How to pick the best Christmas tree
Putting up the Christmas tree is one of the highlights in the run up to the festivities. In fact, Britain now decorates around eight million Christmas trees each year.
Despite our love for them, a staggering 90% of these trees end up in landfill – despite nationwide recycling schemes.
The good news is that you can definitely do your bit when it comes to choosing a tree. We’ve put together our guide to help you pick the best Christmas tree, with tips for mindfully disposing of your tree once the festivies are over.
How to choose a Christmas tree
Pick your tree wisely, from a farmer or seller who has complete transparency and knows what they’re doing.
Buying local and heading to a Christmas tree farm means you can often handpick your tree, safe in the knowledge of where it’s grown. It’s also worth finding out the farm’s sustainability policy too. For example, if new trees are planted for every one chopped down.
Christmas trees grow in a nine-year harvest cycle, so they’re as much of a crop as wheat, but with a slower rotation period.
How to dispose of your tree
One thing we often forget is how to properly dispose of our Christmas tree – it’s tempting to throw it away or leave on the pavement in the rush to clear up after a hectic Christmas.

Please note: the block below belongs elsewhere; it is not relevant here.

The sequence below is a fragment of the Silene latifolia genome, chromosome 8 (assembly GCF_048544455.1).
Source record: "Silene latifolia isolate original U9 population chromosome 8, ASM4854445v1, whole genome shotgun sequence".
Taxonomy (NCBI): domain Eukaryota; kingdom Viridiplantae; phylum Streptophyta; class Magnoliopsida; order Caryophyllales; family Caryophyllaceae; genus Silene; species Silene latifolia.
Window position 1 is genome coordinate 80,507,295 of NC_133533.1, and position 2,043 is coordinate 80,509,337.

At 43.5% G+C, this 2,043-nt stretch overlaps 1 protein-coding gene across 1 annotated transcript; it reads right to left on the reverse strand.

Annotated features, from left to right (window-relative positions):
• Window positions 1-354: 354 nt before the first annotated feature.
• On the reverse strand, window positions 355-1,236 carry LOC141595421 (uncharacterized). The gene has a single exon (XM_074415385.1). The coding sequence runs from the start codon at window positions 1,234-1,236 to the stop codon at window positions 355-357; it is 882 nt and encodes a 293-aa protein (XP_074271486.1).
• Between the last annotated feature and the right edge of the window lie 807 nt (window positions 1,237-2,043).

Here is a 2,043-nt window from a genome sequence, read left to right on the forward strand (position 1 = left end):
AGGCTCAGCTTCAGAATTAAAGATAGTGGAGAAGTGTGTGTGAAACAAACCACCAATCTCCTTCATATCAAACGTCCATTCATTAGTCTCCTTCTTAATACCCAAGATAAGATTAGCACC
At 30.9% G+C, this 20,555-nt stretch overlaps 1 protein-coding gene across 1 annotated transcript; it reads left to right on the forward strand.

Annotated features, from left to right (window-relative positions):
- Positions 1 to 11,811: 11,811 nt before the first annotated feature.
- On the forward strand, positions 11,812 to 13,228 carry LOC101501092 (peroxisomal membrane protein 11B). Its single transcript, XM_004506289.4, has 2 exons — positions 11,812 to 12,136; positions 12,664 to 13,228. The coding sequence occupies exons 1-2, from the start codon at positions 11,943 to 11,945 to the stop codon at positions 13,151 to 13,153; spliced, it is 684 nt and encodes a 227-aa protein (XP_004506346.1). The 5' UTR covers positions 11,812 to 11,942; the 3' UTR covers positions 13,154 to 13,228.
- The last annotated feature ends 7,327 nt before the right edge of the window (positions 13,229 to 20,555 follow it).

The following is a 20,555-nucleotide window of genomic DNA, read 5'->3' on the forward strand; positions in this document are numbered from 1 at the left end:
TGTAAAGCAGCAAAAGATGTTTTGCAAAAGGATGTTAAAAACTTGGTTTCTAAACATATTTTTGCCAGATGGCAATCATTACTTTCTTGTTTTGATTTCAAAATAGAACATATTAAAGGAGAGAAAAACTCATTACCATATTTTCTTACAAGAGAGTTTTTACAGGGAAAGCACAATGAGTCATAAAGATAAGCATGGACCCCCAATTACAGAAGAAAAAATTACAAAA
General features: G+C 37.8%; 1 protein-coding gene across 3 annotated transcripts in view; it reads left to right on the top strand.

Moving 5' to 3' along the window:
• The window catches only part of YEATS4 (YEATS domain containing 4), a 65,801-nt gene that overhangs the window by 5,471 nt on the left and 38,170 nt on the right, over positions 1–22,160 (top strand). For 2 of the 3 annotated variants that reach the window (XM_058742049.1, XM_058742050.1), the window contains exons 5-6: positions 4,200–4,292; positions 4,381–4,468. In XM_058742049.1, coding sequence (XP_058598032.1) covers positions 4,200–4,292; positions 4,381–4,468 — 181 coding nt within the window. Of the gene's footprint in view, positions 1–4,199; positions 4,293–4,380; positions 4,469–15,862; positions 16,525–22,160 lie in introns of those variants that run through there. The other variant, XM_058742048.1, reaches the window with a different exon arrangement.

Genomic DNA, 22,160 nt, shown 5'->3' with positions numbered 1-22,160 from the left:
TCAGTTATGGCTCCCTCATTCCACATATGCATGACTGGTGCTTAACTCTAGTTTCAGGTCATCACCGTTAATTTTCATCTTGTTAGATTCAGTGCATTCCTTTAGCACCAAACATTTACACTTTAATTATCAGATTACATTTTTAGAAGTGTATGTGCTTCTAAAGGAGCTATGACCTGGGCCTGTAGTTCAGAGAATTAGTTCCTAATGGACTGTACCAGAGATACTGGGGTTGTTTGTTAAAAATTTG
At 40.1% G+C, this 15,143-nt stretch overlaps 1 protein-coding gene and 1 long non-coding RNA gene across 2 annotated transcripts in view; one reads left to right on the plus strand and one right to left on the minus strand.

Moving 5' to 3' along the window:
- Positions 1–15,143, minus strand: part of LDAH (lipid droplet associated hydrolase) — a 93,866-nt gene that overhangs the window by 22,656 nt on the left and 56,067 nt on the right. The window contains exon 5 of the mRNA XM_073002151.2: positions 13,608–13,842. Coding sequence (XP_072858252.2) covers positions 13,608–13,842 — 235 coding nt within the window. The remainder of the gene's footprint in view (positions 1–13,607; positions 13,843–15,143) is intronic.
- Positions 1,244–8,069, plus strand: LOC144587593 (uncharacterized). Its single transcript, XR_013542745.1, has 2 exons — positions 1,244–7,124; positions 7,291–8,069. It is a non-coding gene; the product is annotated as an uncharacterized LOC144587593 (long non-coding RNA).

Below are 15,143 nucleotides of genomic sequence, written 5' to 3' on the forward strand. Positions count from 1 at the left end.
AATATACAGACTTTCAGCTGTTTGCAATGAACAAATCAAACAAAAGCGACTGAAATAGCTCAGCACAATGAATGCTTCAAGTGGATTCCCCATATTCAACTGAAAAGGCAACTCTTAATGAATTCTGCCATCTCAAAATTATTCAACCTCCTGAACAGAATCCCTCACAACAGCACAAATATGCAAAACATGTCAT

Take the time to discover where your nearest Christmas tree recycling point is. This way you can ensure it will be shredded and used as compost, instead of ending up with the other estimated 160,000 tonnes of Britain’s abandoned Christmas trees.
Rent a Christmas tree
If you’d rather not have a cut tree at home, renting a living Christmas tree is a great option. Not only will it last longer (and avoid the dreaded needle-dropping) but it’s also good for our health too, with trees absorbing carbon dioxide and emitting oxygen – literally clearing the air inside the home.
Many companies across the UK rent Christmas trees and when the 12 days of Christmas are up, most can be returned. Alternatively, you can buy a potted tree and replant it in your garden for next year.
What about plastic trees?
Plastic Christmas trees, sometimes thought of as the ‘greener’ option, are usually made overseas. These cost plenty of precious fossil fuels, both in their making and transportation (often from China). They can also cause pollution in their production and disposal – and most are unrecyclable.
It’s much better for the environment to take advantage of renewable resources from the many evergreen leaves and berries in season. Alternatively, branch out and try a different species of tree instead of the traditional ﬁr.
Try a different type of tree
If opting to buy a different species of tree to decorate, our wellbeing favourite is a potted bay in the shape of a small Christmas tree. Not only does this look fantastically festive, but you can use the leaves for cooking throughout the year ahead.
To ﬁnd your local Christmas tree this year, visit Pick Your Own Christmas Tree.
Loved this? Read on here:
- Decorate your tree with these homemade botanical clay stars
- Start a crackling log fire in the hearth with these botanical fire lighters
- Make a festive botanical kissing pom-pom
- Having a real tree is good for our health, as they absorb carbon dioxide and emit oxygen
- Research recycling options so your tree doesn’t end up among the 90% abandoned to landfill